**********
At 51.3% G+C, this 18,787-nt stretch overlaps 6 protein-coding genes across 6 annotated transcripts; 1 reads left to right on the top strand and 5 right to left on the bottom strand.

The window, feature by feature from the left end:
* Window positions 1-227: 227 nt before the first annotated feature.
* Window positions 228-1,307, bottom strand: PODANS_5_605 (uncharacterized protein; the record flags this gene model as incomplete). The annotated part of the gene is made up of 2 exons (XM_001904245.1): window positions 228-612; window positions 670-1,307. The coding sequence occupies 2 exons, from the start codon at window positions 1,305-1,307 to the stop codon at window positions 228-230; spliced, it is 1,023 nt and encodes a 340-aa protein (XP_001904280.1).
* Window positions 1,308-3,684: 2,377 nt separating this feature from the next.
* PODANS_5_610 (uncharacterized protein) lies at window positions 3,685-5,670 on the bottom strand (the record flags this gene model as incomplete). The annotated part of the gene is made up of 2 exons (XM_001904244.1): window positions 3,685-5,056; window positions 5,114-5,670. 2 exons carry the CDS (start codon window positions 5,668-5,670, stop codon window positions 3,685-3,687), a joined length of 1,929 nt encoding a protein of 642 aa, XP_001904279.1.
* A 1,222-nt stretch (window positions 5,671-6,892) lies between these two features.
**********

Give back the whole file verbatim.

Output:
At 51.3% G+C, this 18,787-nt stretch overlaps 6 protein-coding genes across 6 annotated transcripts; 1 reads left to right on the top strand and 5 right to left on the bottom strand.

The window, feature by feature from the left end:
* Window positions 1-227: 227 nt before the first annotated feature.
* Window positions 228-1,307, bottom strand: PODANS_5_605 (uncharacterized protein; the record flags this gene model as incomplete). The annotated part of the gene is made up of 2 exons (XM_001904245.1): window positions 228-612; window positions 670-1,307. The coding sequence occupies 2 exons, from the start codon at window positions 1,305-1,307 to the stop codon at window positions 228-230; spliced, it is 1,023 nt and encodes a 340-aa protein (XP_001904280.1).
* Window positions 1,308-3,684: 2,377 nt separating this feature from the next.
* PODANS_5_610 (uncharacterized protein) lies at window positions 3,685-5,670 on the bottom strand (the record flags this gene model as incomplete). The annotated part of the gene is made up of 2 exons (XM_001904244.1): window positions 3,685-5,056; window positions 5,114-5,670. 2 exons carry the CDS (start codon window positions 5,668-5,670, stop codon window positions 3,685-3,687), a joined length of 1,929 nt encoding a protein of 642 aa, XP_001904279.1.
* A 1,222-nt stretch (window positions 5,671-6,892) lies between these two features.